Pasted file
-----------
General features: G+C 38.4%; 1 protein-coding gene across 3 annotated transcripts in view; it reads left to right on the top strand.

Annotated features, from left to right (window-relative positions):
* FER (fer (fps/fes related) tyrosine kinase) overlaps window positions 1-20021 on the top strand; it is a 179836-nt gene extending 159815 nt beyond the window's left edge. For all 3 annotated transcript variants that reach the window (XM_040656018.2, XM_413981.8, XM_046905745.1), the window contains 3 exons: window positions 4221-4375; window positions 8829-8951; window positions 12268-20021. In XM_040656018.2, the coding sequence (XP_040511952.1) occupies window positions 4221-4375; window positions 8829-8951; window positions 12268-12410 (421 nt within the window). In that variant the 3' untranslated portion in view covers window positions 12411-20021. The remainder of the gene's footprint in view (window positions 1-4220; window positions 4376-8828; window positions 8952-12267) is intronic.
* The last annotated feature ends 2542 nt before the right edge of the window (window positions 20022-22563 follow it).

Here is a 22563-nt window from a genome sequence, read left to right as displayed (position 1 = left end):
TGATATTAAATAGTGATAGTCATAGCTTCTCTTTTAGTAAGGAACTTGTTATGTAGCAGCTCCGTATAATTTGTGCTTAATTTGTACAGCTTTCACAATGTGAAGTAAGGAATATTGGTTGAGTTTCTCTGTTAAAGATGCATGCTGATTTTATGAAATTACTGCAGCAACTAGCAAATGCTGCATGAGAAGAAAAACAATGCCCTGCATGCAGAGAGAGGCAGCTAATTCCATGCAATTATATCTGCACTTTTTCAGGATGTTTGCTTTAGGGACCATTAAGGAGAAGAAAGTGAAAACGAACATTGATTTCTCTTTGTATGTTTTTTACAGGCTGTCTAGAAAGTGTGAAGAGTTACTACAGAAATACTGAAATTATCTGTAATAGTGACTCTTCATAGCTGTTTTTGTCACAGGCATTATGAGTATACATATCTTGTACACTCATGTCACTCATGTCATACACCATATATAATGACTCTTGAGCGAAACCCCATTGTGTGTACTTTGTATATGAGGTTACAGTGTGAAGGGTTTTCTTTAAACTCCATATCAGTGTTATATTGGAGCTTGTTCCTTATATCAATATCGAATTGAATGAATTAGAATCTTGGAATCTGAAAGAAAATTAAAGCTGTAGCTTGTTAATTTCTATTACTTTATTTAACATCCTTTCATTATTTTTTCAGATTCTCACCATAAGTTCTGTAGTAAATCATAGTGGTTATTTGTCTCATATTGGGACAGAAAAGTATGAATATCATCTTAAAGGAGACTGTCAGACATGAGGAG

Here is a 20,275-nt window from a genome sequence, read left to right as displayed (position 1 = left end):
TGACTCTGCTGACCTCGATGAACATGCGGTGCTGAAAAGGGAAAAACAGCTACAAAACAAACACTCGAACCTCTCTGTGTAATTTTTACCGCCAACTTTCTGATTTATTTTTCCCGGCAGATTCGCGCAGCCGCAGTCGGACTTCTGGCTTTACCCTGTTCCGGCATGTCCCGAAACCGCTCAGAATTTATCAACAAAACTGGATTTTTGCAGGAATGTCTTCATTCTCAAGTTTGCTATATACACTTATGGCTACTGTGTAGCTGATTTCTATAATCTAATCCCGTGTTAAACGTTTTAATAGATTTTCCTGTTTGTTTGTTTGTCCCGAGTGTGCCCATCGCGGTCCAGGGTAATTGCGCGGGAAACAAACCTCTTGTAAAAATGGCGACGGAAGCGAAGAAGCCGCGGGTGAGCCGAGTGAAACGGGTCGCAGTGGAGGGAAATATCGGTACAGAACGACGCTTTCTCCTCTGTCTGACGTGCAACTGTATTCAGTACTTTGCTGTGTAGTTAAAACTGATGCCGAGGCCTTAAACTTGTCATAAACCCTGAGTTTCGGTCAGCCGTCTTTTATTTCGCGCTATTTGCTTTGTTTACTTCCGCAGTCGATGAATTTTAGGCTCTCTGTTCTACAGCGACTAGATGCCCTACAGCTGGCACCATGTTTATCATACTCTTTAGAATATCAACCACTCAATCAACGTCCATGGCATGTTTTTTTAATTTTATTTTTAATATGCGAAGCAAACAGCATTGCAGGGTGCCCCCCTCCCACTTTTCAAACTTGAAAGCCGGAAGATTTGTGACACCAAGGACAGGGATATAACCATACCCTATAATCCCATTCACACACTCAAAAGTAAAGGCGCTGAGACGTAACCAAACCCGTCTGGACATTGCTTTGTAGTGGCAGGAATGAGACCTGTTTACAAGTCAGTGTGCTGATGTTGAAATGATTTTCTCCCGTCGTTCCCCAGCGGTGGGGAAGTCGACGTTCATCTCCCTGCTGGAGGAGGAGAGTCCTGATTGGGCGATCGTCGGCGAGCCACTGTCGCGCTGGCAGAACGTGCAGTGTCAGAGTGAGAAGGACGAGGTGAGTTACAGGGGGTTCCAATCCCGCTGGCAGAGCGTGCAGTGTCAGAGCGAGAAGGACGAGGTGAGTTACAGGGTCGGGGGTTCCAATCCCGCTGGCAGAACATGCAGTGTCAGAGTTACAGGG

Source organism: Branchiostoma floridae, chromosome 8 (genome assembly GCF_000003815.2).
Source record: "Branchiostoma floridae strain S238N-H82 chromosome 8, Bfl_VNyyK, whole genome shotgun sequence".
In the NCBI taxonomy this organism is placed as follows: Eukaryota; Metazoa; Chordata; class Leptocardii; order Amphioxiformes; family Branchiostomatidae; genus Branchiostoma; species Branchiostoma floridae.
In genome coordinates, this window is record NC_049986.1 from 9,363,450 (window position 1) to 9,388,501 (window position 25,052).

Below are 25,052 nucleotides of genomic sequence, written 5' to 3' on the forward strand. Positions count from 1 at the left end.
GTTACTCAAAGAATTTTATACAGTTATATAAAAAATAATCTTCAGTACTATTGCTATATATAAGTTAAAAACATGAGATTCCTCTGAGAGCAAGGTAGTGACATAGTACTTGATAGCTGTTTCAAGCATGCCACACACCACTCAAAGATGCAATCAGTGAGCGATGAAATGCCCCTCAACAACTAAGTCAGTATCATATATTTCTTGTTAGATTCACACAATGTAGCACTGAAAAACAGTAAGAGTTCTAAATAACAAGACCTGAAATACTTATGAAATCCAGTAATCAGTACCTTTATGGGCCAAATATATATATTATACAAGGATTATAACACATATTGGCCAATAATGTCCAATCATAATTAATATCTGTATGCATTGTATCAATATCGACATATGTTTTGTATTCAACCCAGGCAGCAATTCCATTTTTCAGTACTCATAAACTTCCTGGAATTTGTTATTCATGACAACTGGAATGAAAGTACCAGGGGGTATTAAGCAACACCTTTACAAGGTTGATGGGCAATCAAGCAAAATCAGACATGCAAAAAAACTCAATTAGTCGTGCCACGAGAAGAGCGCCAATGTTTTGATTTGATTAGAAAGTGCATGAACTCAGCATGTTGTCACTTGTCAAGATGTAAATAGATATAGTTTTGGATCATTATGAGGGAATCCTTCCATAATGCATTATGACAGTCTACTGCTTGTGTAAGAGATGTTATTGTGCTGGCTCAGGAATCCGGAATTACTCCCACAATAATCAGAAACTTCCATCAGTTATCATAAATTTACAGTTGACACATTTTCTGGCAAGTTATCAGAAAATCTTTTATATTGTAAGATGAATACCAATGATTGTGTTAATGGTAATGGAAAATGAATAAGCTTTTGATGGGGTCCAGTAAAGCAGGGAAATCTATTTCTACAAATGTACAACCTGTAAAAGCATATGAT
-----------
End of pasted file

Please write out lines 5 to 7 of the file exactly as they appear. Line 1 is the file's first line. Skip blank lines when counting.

Here is a 22563-nt window from a genome sequence, read left to right as displayed (position 1 = left end):
TGATATTAAATAGTGATAGTCATAGCTTCTCTTTTAGTAAGGAACTTGTTATGTAGCAGCTCCGTATAATTTGTGCTTAATTTGTACAGCTTTCACAATGTGAAGTAAGGAATATTGGTTGAGTTTCTCTGTTAAAGATGCATGCTGATTTTATGAAATTACTGCAGCAACTAGCAAATGCTGCATGAGAAGAAAAACAATGCCCTGCATGCAGAGAGAGGCAGCTAATTCCATGCAATTATATCTGCACTTTTTCAGGATGTTTGCTTTAGGGACCATTAAGGAGAAGAAAGTGAAAACGAACATTGATTTCTCTTTGTATGTTTTTTACAGGCTGTCTAGAAAGTGTGAAGAGTTACTACAGAAATACTGAAATTATCTGTAATAGTGACTCTTCATAGCTGTTTTTGTCACAGGCATTATGAGTATACATATCTTGTACACTCATGTCACTCATGTCATACACCATATATAATGACTCTTGAGCGAAACCCCATTGTGTGTACTTTGTATATGAGGTTACAGTGTGAAGGGTTTTCTTTAAACTCCATATCAGTGTTATATTGGAGCTTGTTCCTTATATCAATATCGAATTGAATGAATTAGAATCTTGGAATCTGAAAGAAAATTAAAGCTGTAGCTTGTTAATTTCTATTACTTTATTTAACATCCTTTCATTATTTTTTCAGATTCTCACCATAAGTTCTGTAGTAAATCATAGTGGTTATTTGTCTCATATTGGGACAGAAAAGTATGAATATCATCTTAAAGGAGACTGTCAGACATGAGGAG

Here is a 20,275-nt window from a genome sequence, read left to right as displayed (position 1 = left end):